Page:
Yad B’Yad 2014: Inclusion and Friendship Know No Borders

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12 Aug 2014

In one week, the staff of Yachad was able to accomplish what normally takes months of planning. When recent events in Israel rerouted summer plans to the West Coast for 190 Yad B’Yad participants, the message was loud and clear that inclusion and friendship know no borders.

Hebrew for “hand in hand,” Yad B’Yad (YBY) is one of Yachad’s most popular summer programs, which brings typical high school students together with Yachad members for a four-week Israel experience.

YBY Bus #1 hiking the Henry Cowell Redwoods State Park in California.
YBY Bus #1 hiking the Henry Cowell Redwoods State Park in California.

Yad B’Yad is much more than an itinerary–Yad B’Yad really could take place anywhere. We wanted it to be in Israel, we prayed for that, but it wasn’t meant to be,” noted Dr. Jeffrey Lichtman, international director of Yachad, on a conference call to YBY parents.

Yachad/the National Jewish Council for Disabilities (NJCD), the flagship agency of the Orthodox Union, provides unique social, educational and recreational programs for individuals with learning, developmental and physical disabilities. Its goal is to promote their inclusion in the life of the Jewish community.

“In a world of sound bites and Instagram, it’s hard to grapple with what you experience here,” Dr. Lichtman shared with parents. “Young individuals who think one way come into contact with others who think another way.  It’s hard for some to hear differently. And during these weeks together, we see them coming out of themselves, growing. Yad B’Yad is an opportunity for young people to come together, to learn together, to learn from one another; an opportunity for those who are quieter to find a voice and speak up. They learn not just about inclusion, but also just appreciating that we all have challenges just as we all have gifts. It’s all about perspective.”

For the first year, YBY created a second trip to accommodate the growing demand of interest. Registration for Yachad summer programs generally opens in late October and by early winter YBY tends to be filled up, noted Rebecca Schrag, MSW, director of Yad B’Yad programs and Yachad coordinator of High School Programming. Rebecca leads one bus, while the other is under the leadership of Ron Hirschhorn, program director of Junior Yachad.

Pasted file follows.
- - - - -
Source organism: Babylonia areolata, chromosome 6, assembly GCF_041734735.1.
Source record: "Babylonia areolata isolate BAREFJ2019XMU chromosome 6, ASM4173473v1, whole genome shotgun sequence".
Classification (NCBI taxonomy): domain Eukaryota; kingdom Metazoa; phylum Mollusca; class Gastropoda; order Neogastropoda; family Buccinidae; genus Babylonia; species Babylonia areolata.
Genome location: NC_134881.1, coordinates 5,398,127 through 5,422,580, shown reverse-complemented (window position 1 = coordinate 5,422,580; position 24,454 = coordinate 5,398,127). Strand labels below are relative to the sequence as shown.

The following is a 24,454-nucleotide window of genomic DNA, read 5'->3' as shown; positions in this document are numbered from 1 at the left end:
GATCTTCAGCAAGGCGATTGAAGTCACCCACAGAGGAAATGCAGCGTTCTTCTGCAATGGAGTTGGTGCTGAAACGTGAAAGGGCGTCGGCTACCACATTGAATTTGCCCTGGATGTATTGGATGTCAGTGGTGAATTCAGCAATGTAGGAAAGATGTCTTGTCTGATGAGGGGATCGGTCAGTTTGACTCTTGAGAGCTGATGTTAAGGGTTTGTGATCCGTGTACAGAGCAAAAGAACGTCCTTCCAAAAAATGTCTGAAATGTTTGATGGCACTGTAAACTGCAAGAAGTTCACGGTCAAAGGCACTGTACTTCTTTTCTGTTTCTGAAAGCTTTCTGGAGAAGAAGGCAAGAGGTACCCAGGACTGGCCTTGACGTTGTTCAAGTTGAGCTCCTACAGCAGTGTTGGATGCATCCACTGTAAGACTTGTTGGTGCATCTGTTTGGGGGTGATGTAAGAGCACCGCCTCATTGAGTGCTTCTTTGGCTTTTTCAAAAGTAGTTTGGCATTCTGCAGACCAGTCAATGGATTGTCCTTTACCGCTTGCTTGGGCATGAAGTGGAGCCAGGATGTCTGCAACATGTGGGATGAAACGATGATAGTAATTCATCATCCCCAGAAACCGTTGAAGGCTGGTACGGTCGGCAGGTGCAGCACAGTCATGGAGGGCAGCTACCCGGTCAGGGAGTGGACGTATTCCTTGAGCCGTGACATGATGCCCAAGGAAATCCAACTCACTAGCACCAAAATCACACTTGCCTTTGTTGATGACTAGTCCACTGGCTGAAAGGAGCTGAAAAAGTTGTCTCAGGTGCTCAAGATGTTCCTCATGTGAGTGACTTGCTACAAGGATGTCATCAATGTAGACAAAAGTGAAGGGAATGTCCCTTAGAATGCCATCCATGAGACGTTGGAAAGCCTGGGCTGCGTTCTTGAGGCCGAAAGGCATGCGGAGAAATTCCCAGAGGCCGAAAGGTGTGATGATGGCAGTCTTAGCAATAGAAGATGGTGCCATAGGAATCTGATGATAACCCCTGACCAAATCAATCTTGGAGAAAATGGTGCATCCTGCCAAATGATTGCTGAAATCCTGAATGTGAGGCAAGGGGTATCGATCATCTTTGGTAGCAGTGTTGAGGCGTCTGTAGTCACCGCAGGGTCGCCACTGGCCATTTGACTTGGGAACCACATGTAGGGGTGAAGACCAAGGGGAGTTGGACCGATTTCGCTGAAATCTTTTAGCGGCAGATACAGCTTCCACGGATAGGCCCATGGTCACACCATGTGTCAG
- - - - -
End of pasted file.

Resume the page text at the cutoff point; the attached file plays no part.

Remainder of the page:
To accommodate all physical needs of participants across Israel, inclusive activities are mapped out and reserved months and weeks in advance. The second trip was scheduled to leave a week after the first, with participants overlapping at various points but keeping each experience on their own itinerary.

Change of Plans

Yad B’Yad begins with an orientation and sensitivity training for the mainstream high school students to better understand the point of the trip and how to better understand the Yachad members; the entire group spends a Shabbat together to bond as a group before flying to their final destination. As orientation began for the first bus in early July, rocket fire in Israel began to escalate. At first Yachad staff chose to reschedule the flight dates to Israel, hoping the hostilities would quickly quiet down.  Staff coordinated alternate plans for YBY participants to tour the greater New England area, with the hopes of flying to Israel a few days later.

YBY Bus #2 at Red Rock Canyon in Nevada.
YBY Bus #2 at Red Rock Canyon in Nevada.

As rockets continued to be launched toward central and southern parts of Israel, and ground forces entered Gaza, Dr. Lichtman, together with top professional and lay leadership of Yachad and Orthodox Union, ruled that the program would not be able to continue with original plans.

“While we were certainly concerned for safety issues, YBY is an inclusive touring program and the Israeli touring company didn’t think they could provide four weeks’ worth of activities to do up north,” noted Nechama Braun, administrator of Yachad summer programs. “Yad B’Yad is not a ‘sitting and learning’ program. Plus, the northern part of the country was quickly inundated with every other youth program in Israel at the time, in addition to Israeli senior citizens and recent olim. We wanted to still give our participants a top-quality experience.”

A mass effort was launched by all Yachad staff to figure out what to do in order to make alternate arrangements.  Could tickets still be booked? Where could wheelchair accessible buses be found? Who could cater food? What options were available during the Three Weeks, the Nine Days and Tisha B’Av?  Every bit of manpower at Yachad, from top leadership to interns, was vital to make Yad B’Yad 2014 successful. Some planned the Shabbatons, others oversaw the daily itineraries, others were in charge of researching activities, hotels, etc.

Outside the NewYorkNewYork Hotel in Las Vegas.
Outside the NewYorkNewYork Hotel in Las Vegas.